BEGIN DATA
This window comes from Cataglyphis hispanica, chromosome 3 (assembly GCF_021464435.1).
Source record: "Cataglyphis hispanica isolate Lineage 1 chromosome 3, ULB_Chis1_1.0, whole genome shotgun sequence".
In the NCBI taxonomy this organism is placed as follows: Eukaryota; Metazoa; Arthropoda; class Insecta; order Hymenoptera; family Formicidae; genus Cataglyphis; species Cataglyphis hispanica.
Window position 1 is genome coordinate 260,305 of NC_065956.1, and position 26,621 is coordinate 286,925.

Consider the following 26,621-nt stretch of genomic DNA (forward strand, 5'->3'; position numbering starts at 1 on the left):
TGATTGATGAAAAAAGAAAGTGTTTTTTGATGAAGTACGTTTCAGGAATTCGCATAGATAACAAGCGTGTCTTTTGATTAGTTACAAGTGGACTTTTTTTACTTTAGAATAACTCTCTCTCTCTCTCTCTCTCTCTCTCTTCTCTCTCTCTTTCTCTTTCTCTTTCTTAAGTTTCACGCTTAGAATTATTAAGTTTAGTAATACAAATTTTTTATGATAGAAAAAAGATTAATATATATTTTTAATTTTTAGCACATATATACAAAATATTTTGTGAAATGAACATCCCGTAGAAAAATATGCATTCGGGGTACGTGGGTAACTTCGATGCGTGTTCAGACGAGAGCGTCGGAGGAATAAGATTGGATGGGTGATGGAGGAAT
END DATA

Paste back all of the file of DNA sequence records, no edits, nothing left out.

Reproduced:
This window comes from Cataglyphis hispanica, chromosome 3 (assembly GCF_021464435.1).
Source record: "Cataglyphis hispanica isolate Lineage 1 chromosome 3, ULB_Chis1_1.0, whole genome shotgun sequence".
In the NCBI taxonomy this organism is placed as follows: Eukaryota; Metazoa; Arthropoda; class Insecta; order Hymenoptera; family Formicidae; genus Cataglyphis; species Cataglyphis hispanica.
Window position 1 is genome coordinate 260,305 of NC_065956.1, and position 26,621 is coordinate 286,925.

Consider the following 26,621-nt stretch of genomic DNA (forward strand, 5'->3'; position numbering starts at 1 on the left):
TGATTGATGAAAAAAGAAAGTGTTTTTTGATGAAGTACGTTTCAGGAATTCGCATAGATAACAAGCGTGTCTTTTGATTAGTTACAAGTGGACTTTTTTTACTTTAGAATAACTCTCTCTCTCTCTCTCTCTCTCTCTCTTCTCTCTCTCTTTCTCTTTCTCTTTCTTAAGTTTCACGCTTAGAATTATTAAGTTTAGTAATACAAATTTTTTATGATAGAAAAAAGATTAATATATATTTTTAATTTTTAGCACATATATACAAAATATTTTGTGAAATGAACATCCCGTAGAAAAATATGCATTCGGGGTACGTGGGTAACTTCGATGCGTGTTCAGACGAGAGCGTCGGAGGAATAAGATTGGATGGGTGATGGAGGAAT